There are two options open to Ireland in response to the escalation of human rights violations in Iran, First, to make a remonstration to the Embassy of the Islamic Republic of Iran. The Iranian ambassador, Masoud Eslami, was summoned to the Department of Foreign Affairs on October 20th for a meeting with Minister for Foreign Affairs Simon Coveney. While this is to be welcomed, one wonders whether this meeting would have taken place had it not been reported in the Irish Times only three days earlier that Iran was supplying war drones to Russia.

Ireland has the means for meaningful political action. The problem is it lacks the political will to side with truth against tyranny.

Apparently, the murder of innocent people and children in Iran was not a sufficient condition per se for a meeting with the Iranian ambassador. Ireland needs to take a stronger position on this. Unless the Iranian regime ceases perpetrating human rights violations, Ireland must suspend its diplomatic ties with Iran. In August 2021, Ireland re-established a Diplomatic Mission in Tehran and is committed to re-opening an Irish Embassy in Tehran in 2023.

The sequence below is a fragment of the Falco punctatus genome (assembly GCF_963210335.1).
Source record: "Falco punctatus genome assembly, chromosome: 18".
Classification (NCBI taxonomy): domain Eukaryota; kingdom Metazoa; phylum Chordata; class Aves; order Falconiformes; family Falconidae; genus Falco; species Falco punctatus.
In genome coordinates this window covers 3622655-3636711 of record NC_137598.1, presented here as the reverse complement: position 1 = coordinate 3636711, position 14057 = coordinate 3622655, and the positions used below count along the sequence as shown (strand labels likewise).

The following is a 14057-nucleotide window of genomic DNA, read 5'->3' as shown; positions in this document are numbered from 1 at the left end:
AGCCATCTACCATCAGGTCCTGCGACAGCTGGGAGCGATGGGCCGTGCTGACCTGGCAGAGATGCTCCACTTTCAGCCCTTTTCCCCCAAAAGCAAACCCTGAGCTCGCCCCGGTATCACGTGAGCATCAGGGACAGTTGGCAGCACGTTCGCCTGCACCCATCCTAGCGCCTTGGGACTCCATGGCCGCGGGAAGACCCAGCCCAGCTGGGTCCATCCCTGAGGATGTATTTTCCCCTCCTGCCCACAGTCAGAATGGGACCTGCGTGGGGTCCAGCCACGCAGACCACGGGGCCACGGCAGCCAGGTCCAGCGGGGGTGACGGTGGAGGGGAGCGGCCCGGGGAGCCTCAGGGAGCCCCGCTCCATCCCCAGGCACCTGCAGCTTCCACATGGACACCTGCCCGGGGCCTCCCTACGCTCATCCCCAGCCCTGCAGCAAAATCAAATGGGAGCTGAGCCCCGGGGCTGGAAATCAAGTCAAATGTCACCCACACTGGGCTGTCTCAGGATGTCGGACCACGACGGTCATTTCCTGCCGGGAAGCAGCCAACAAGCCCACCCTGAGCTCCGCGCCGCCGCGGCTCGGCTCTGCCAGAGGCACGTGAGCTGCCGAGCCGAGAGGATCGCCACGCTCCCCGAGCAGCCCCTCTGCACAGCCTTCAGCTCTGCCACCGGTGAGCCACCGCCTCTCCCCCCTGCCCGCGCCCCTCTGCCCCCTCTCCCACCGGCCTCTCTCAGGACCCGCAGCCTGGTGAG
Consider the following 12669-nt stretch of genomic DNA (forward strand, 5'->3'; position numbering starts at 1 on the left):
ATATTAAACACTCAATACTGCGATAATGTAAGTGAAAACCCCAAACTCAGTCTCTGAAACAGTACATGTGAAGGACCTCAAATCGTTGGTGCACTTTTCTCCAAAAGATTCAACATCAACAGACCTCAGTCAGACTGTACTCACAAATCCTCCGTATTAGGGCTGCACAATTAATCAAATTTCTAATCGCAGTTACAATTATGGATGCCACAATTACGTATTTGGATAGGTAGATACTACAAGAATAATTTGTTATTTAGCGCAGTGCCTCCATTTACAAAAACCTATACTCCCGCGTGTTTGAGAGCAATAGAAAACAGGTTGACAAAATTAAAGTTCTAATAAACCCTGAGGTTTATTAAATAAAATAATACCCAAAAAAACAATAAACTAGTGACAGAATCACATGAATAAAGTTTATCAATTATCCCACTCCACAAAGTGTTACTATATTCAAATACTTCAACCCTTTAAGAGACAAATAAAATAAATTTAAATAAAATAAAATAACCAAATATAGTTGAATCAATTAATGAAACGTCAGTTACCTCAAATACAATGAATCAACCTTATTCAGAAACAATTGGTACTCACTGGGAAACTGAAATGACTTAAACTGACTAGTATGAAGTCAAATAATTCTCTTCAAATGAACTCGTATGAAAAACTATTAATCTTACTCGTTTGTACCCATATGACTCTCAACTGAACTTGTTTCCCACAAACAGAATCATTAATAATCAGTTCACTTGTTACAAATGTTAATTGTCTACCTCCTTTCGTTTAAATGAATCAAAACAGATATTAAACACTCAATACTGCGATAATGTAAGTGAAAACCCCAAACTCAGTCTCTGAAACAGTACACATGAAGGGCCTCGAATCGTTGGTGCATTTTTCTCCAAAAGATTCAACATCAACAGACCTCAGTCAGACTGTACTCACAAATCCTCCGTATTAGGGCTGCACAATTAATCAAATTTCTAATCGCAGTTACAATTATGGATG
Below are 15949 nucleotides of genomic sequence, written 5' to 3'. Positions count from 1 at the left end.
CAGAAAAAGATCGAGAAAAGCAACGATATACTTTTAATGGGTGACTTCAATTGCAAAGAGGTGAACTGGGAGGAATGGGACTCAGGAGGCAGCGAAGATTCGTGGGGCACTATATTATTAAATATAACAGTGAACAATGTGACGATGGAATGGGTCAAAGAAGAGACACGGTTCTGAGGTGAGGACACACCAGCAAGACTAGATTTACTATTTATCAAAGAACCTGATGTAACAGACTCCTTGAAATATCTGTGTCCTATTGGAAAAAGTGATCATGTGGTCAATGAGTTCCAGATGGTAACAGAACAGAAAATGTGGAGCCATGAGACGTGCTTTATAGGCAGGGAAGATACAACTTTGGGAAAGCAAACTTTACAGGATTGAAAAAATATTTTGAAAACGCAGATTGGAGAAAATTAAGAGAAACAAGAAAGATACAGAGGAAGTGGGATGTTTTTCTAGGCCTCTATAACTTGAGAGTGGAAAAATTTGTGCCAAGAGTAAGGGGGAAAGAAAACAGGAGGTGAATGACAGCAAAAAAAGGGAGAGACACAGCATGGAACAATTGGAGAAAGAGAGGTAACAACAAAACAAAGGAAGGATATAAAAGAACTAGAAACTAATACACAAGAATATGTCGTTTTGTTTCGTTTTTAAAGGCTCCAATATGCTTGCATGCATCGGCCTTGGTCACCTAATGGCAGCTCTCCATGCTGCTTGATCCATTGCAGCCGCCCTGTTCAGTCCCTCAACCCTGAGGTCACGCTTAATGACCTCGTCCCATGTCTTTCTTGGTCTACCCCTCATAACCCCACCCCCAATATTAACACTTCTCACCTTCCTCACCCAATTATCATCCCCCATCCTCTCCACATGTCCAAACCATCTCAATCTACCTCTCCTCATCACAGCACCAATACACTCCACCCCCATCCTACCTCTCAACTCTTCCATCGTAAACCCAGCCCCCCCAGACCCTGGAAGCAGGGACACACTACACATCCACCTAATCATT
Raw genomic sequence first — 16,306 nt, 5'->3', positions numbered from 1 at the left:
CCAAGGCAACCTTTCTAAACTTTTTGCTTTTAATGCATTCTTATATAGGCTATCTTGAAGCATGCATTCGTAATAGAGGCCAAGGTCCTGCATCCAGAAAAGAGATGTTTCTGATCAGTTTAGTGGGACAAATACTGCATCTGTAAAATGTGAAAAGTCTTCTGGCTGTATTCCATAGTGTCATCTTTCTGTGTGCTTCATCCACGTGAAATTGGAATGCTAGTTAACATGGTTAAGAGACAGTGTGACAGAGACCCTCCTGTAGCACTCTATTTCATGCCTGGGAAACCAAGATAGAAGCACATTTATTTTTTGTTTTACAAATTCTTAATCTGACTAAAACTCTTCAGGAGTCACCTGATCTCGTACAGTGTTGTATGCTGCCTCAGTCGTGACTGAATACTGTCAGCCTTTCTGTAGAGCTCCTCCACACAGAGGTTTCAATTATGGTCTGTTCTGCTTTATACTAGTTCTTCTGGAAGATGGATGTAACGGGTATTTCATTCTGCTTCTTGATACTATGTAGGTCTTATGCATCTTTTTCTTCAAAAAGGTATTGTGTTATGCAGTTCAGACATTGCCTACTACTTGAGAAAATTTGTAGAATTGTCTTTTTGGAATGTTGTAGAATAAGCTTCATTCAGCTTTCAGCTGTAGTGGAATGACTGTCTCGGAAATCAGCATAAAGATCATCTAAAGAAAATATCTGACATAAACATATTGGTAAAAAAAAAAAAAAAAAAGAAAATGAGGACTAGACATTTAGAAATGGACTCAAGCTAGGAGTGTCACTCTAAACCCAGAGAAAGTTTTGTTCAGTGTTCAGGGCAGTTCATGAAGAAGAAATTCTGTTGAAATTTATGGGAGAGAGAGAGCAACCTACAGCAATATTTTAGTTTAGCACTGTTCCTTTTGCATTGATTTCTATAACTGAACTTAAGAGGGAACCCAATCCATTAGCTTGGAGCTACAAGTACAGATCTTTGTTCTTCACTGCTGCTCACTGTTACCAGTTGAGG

Secondly, Ireland is an elected member of the United Nations Security Council, a position which will expire on January 1st next. There is still time for Ireland to take a leading role on the international stage to put pressure on Iran to respect the human rights of all Iranians, notwithstanding ethnicity, gender, religious and political beliefs, or sexual orientations. Ireland has the means for meaningful political action. The problem is that, for now it lacks the political will to side with truth against tyranny.

Dr Vittorio Bufacchi is Senior Lecturer in the Philosophy Department at UCC. He is an Irish Research Council awardee. Aida Younesi is the sister of political prisoner Ali Younesi. She lives in Ireland.


The views expressed here are those of the author and do not represent or reflect the views of RTÉ